It's painful to recall a disagreement with a fellow comrade after my last demonstration in Aleppo, centered around the desired image of the state and Islamic slogans. I argued for a secular state while he argued that secularism equated to atheism and disbelief. The debate escalated into a brawl, with our friends intervening.

The peaceful protests were accompanied by a transformation in Aleppo's daily life. As pro-Assad militias spread across the city, crime rates surged – theft, robbery, and abductions for ransom. These were the initial consequences of a series of amnesty decrees for criminal prisoners, beginning with a presidential amnesty decree in May 2011. More decrees and executive instructions followed, halting the pursuit of criminal offenders. They seized control and authority within the city, with the security apparatus deliberately ignoring their transgressions.

Syrian media, both state-owned and privately represented by channels like "Al-Dunya," distorted facts and fabricated reality beyond recognition. In a famous incident, they alleged that protesters stored weapons in Salah al-Din Mosque, while all of Aleppo knew the weapons were planted by actors for the scene. They relentlessly crafted narratives about conspiracies against the state's authority, often attributed to protesters or "infiltrators" as Assad liked to label them. A memorable scene imprinted in Aleppo's memory involves Aleppo-based propagandist Shadi Halwah preaching about the integrity of Syrian-state media, while a young man in the background hurled a shoe at him, exclaiming: "Syrian media lies!"

Interestingly, contrary to the stereotypical image of Aleppians, they did, in fact, begin stockpiling food in their homes. Some even went further, emptying entire rooms to store provisions. With the onset of power cuts during the Battle of Aleppo, they discarded large quantities of spoiled meat in the streets, underscoring their priority for sustenance.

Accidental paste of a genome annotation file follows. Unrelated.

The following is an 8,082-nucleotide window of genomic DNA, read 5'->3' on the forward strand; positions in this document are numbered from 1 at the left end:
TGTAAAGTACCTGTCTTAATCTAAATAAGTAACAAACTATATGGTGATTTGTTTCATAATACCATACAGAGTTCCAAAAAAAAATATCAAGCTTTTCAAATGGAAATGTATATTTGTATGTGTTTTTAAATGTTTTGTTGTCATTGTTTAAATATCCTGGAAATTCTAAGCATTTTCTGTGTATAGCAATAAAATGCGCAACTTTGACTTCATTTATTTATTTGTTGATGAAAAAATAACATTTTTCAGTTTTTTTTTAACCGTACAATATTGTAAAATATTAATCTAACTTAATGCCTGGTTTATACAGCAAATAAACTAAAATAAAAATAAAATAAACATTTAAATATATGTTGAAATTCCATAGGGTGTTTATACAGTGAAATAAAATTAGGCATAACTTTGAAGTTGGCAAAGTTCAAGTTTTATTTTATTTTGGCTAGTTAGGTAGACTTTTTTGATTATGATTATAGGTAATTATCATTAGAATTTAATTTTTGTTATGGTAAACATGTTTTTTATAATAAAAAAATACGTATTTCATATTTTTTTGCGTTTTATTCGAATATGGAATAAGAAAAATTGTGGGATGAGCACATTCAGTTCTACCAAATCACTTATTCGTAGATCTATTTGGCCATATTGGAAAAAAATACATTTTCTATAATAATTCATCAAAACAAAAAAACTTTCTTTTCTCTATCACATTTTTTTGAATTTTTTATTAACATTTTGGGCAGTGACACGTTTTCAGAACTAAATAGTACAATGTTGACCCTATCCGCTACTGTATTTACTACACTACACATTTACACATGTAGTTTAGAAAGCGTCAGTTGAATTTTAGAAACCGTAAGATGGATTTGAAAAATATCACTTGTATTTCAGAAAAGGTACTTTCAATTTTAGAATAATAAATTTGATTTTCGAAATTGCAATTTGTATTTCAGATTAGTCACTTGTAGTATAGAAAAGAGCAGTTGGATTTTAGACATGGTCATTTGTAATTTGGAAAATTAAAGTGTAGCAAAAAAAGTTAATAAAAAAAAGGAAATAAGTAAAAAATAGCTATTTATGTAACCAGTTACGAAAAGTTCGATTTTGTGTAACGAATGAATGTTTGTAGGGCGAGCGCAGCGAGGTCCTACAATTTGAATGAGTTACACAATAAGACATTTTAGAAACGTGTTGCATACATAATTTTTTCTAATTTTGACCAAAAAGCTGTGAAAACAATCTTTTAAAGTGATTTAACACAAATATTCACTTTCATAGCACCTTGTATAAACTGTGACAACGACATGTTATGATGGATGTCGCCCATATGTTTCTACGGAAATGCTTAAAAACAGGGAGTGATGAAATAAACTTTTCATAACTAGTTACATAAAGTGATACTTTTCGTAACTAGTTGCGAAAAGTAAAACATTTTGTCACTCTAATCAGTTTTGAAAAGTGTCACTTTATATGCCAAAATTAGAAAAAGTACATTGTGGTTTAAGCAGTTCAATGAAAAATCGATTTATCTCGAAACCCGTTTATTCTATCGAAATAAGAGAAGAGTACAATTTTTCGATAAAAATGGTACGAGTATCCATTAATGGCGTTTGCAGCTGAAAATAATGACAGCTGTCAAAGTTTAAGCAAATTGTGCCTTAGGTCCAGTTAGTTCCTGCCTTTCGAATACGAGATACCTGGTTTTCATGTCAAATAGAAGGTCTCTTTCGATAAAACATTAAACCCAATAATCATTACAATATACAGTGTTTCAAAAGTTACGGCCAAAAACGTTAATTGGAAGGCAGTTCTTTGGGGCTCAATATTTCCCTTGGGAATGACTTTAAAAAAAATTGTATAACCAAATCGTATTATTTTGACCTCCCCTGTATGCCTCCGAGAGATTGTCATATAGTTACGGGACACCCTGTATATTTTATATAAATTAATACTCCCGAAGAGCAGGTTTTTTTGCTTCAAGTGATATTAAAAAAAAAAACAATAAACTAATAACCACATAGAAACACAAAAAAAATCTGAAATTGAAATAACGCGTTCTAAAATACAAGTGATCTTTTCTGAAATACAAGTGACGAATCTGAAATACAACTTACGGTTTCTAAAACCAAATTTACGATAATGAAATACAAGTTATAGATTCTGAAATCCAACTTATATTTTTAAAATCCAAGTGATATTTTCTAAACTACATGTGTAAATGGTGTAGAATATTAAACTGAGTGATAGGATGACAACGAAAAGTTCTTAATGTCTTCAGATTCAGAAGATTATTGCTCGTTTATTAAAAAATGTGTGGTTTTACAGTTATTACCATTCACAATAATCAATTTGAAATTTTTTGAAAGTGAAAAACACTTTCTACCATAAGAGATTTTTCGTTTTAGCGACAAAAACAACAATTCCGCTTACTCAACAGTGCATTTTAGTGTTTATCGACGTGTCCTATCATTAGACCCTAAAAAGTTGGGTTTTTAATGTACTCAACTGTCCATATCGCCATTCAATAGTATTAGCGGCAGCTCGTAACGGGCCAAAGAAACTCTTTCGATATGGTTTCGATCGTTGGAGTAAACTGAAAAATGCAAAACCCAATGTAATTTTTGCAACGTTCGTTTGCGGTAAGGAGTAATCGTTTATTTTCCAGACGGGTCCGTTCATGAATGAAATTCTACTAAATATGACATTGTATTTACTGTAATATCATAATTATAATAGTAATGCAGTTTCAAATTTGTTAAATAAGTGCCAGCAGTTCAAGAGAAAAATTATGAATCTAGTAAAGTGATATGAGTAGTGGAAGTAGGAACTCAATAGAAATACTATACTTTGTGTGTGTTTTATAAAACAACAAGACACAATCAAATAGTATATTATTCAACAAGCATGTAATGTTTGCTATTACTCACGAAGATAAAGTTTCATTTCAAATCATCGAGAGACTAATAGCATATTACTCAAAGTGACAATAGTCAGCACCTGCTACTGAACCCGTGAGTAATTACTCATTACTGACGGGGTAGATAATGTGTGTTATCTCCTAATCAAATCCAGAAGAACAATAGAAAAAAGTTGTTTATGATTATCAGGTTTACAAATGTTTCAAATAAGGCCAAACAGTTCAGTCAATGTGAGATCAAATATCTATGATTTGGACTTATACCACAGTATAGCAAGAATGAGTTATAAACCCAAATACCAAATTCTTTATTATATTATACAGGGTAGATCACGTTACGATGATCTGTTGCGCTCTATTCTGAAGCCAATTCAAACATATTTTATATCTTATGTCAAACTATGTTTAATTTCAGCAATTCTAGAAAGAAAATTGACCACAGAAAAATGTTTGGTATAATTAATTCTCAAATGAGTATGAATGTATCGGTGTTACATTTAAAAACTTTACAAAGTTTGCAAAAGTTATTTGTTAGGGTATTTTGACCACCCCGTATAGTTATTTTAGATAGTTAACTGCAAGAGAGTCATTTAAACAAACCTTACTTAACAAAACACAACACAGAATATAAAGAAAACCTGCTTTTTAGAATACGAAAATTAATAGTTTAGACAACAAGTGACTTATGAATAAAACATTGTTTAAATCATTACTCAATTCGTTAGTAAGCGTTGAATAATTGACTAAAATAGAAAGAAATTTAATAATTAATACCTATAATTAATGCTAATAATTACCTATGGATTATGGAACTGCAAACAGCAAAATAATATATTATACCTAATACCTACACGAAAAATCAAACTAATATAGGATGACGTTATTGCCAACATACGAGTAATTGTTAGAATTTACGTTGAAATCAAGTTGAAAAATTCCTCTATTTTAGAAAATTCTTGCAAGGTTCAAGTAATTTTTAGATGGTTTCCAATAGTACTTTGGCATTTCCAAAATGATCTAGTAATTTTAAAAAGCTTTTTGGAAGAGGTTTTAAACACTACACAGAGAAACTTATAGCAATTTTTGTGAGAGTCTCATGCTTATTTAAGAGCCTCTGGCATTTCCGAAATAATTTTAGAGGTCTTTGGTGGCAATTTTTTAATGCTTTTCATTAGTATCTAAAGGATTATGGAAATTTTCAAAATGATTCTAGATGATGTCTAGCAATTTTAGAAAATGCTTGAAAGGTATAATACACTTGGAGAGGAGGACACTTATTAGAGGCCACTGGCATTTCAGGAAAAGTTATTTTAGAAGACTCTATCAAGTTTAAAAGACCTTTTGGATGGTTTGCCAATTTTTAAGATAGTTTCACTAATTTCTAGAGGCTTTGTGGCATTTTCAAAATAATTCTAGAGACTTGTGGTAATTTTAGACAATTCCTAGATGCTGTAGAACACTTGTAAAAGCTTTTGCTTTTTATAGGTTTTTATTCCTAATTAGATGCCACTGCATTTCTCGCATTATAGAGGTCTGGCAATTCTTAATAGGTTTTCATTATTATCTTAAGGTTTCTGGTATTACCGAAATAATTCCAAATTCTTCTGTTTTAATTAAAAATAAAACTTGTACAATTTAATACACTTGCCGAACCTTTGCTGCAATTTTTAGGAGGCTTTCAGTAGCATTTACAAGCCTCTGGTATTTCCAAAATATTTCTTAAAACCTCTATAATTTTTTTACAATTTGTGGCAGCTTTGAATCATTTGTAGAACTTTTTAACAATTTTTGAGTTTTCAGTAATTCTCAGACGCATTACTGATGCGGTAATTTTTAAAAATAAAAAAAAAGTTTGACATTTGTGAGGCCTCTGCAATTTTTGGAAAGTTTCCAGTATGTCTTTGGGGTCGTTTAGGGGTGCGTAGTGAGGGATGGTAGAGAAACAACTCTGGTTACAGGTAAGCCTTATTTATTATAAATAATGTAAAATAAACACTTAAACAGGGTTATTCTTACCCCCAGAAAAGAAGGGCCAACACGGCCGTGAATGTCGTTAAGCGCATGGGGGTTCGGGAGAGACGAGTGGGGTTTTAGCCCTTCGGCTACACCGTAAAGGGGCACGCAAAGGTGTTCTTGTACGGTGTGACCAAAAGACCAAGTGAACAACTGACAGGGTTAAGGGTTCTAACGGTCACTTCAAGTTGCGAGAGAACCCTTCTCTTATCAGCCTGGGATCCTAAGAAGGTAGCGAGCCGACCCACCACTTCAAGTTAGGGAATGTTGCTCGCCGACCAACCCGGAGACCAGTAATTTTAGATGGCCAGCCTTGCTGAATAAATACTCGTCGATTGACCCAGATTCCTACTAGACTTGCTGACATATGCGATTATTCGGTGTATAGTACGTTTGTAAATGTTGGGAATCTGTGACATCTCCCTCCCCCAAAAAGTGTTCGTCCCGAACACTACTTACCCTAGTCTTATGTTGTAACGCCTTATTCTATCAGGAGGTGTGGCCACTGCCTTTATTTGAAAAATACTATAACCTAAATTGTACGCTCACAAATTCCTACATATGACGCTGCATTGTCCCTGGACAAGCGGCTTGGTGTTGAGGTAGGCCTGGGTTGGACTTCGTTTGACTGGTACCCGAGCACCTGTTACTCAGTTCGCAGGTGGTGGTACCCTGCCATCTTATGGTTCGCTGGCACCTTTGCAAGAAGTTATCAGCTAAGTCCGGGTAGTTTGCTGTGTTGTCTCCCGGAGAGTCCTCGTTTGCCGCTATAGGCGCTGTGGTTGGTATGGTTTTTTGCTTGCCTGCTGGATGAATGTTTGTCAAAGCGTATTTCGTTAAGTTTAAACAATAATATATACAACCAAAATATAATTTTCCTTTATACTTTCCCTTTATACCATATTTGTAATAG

Aleppo’s activists began to arm themselves in early 2012. Factions of the Free Syrian Army from the rural outskirts entered certain neighborhoods in the city. This coincided with Aleppo residents joining armed brigades.

The Battle of Aleppo erupted on the twentieth of July 2012, where fighters from the Free Syrian Army engaged security forces loyal to the regime. They managed to push the regime’s forces to the southern and western parts of the city after a series of military operations. They also succeeded at gaining control over the eastern part of the city.

I was a high school student at the time. Schools were suspended, and I lived in the Al-A'zamiyah area, on the front lines. To be frank, at the beginning, I didn't know for sure whether my neighborhood was under regime control or opposition control. However, with a group of friends, we didn't hesitate to sneak into the Salah al-Din district, which was under the control of the Free Syrian Army, to welcome them, commend their efforts, congratulate them on their victories, and encourage them to continue.

Aleppo was divided into eastern and western parts after this battle. The residents of the east fell under the mercy of barrel bombs and ground-to-ground missiles raining down every day from the regime’s side of the city. My neighborhood joined the west after fierce battles, an area that suffered from a prolonged siege by opposition factions for several months. Civilians could traverse the frontline separating eastern and western Aleppo solely through the “Bustan al-Qasr,” crossing, a source of innumerable tragic stories.